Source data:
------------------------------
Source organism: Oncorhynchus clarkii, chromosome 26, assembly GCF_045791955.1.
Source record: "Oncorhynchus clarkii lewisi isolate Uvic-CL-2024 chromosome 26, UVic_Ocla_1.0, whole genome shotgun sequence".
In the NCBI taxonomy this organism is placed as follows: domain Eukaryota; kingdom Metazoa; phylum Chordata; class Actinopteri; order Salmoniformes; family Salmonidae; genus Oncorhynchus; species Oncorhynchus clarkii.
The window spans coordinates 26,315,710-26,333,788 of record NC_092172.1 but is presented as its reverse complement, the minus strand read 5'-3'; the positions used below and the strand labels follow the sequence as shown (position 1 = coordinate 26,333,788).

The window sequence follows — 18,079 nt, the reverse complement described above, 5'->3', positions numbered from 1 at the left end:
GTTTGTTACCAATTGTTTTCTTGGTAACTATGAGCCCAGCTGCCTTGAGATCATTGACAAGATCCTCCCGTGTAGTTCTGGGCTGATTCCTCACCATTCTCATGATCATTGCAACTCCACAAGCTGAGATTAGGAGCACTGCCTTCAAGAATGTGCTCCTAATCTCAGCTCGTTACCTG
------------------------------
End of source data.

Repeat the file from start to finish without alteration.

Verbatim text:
Source organism: Oncorhynchus clarkii, chromosome 26, assembly GCF_045791955.1.
Source record: "Oncorhynchus clarkii lewisi isolate Uvic-CL-2024 chromosome 26, UVic_Ocla_1.0, whole genome shotgun sequence".
In the NCBI taxonomy this organism is placed as follows: domain Eukaryota; kingdom Metazoa; phylum Chordata; class Actinopteri; order Salmoniformes; family Salmonidae; genus Oncorhynchus; species Oncorhynchus clarkii.
The window spans coordinates 26,315,710-26,333,788 of record NC_092172.1 but is presented as its reverse complement, the minus strand read 5'-3'; the positions used below and the strand labels follow the sequence as shown (position 1 = coordinate 26,333,788).

The window sequence follows — 18,079 nt, the reverse complement described above, 5'->3', positions numbered from 1 at the left end:
GTTTGTTACCAATTGTTTTCTTGGTAACTATGAGCCCAGCTGCCTTGAGATCATTGACAAGATCCTCCCGTGTAGTTCTGGGCTGATTCCTCACCATTCTCATGATCATTGCAACTCCACAAGCTGAGATTAGGAGCACTGCCTTCAAGAATGTGCTCCTAATCTCAGCTCGTTACCTG